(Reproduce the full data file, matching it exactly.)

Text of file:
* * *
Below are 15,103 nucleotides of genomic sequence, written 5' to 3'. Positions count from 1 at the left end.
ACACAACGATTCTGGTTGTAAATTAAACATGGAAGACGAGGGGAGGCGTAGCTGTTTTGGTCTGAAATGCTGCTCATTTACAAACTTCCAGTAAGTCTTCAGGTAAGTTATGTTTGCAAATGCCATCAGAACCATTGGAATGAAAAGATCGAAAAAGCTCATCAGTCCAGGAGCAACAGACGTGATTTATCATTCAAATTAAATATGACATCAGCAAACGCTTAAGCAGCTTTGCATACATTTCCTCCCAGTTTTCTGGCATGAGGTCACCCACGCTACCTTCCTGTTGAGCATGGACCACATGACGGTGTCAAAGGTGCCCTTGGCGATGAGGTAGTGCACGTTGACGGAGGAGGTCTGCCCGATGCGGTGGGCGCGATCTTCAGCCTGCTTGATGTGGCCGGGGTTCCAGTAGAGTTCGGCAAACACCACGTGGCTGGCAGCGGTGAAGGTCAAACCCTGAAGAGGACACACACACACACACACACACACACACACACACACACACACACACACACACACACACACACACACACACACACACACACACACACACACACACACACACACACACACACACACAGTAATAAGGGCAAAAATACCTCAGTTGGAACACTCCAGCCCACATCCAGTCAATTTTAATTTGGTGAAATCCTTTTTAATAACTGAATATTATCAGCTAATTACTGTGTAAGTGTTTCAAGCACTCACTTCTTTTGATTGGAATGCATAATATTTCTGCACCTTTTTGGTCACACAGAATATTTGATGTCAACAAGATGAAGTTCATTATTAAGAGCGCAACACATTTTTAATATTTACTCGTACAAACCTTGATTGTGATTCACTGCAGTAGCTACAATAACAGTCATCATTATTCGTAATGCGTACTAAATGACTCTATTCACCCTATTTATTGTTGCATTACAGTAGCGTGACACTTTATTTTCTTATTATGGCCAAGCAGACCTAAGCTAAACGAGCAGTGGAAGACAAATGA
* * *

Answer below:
Below are 15,103 nucleotides of genomic sequence, written 5' to 3'. Positions count from 1 at the left end.
ACACAACGATTCTGGTTGTAAATTAAACATGGAAGACGAGGGGAGGCGTAGCTGTTTTGGTCTGAAATGCTGCTCATTTACAAACTTCCAGTAAGTCTTCAGGTAAGTTATGTTTGCAAATGCCATCAGAACCATTGGAATGAAAAGATCGAAAAAGCTCATCAGTCCAGGAGCAACAGACGTGATTTATCATTCAAATTAAATATGACATCAGCAAACGCTTAAGCAGCTTTGCATACATTTCCTCCCAGTTTTCTGGCATGAGGTCACCCACGCTACCTTCCTGTTGAGCATGGACCACATGACGGTGTCAAAGGTGCCCTTGGCGATGAGGTAGTGCACGTTGACGGAGGAGGTCTGCCCGATGCGGTGGGCGCGATCTTCAGCCTGCTTGATGTGGCCGGGGTTCCAGTAGAGTTCGGCAAACACCACGTGGCTGGCAGCGGTGAAGGTCAAACCCTGAAGAGGACACACACACACACACACACACACACACACACACACACACACACACACACACACACACACACACACACACACACACACACACACACACACACACACACACACACACACACACACAGTAATAAGGGCAAAAATACCTCAGTTGGAACACTCCAGCCCACATCCAGTCAATTTTAATTTGGTGAAATCCTTTTTAATAACTGAATATTATCAGCTAATTACTGTGTAAGTGTTTCAAGCACTCACTTCTTTTGATTGGAATGCATAATATTTCTGCACCTTTTTGGTCACACAGAATATTTGATGTCAACAAGATGAAGTTCATTATTAAGAGCGCAACACATTTTTAATATTTACTCGTACAAACCTTGATTGTGATTCACTGCAGTAGCTACAATAACAGTCATCATTATTCGTAATGCGTACTAAATGACTCTATTCACCCTATTTATTGTTGCATTACAGTAGCGTGACACTTTATTTTCTTATTATGGCCAAGCAGACCTAAGCTAAACGAGCAGTGGAAGACAAATGA